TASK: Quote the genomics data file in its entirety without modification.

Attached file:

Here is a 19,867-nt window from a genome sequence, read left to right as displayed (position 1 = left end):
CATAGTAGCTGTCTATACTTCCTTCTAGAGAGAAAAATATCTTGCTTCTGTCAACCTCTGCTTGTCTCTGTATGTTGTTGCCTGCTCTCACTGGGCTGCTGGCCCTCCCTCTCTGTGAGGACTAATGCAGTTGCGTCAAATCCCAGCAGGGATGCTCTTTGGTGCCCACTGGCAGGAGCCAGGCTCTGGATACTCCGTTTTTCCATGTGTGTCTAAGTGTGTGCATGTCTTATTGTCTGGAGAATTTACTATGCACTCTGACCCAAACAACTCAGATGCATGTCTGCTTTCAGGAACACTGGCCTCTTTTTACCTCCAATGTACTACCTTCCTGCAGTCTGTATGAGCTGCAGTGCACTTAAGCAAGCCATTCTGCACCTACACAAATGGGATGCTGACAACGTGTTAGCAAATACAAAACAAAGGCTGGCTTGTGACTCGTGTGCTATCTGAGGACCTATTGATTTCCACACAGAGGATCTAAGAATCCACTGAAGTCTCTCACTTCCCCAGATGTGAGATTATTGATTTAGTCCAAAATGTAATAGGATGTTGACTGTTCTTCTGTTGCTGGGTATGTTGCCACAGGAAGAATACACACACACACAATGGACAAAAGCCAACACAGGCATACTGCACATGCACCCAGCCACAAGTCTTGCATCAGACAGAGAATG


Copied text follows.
Here is a 19,867-nt window from a genome sequence, read left to right as displayed (position 1 = left end):
CATAGTAGCTGTCTATACTTCCTTCTAGAGAGAAAAATATCTTGCTTCTGTCAACCTCTGCTTGTCTCTGTATGTTGTTGCCTGCTCTCACTGGGCTGCTGGCCCTCCCTCTCTGTGAGGACTAATGCAGTTGCGTCAAATCCCAGCAGGGATGCTCTTTGGTGCCCACTGGCAGGAGCCAGGCTCTGGATACTCCGTTTTTCCATGTGTGTCTAAGTGTGTGCATGTCTTATTGTCTGGAGAATTTACTATGCACTCTGACCCAAACAACTCAGATGCATGTCTGCTTTCAGGAACACTGGCCTCTTTTTACCTCCAATGTACTACCTTCCTGCAGTCTGTATGAGCTGCAGTGCACTTAAGCAAGCCATTCTGCACCTACACAAATGGGATGCTGACAACGTGTTAGCAAATACAAAACAAAGGCTGGCTTGTGACTCGTGTGCTATCTGAGGACCTATTGATTTCCACACAGAGGATCTAAGAATCCACTGAAGTCTCTCACTTCCCCAGATGTGAGATTATTGATTTAGTCCAAAATGTAATAGGATGTTGACTGTTCTTCTGTTGCTGGGTATGTTGCCACAGGAAGAATACACACACACACAATGGACAAAAGCCAACACAGGCATACTGCACATGCACCCAGCCACAAGTCTTGCATCAGACAGAGAATG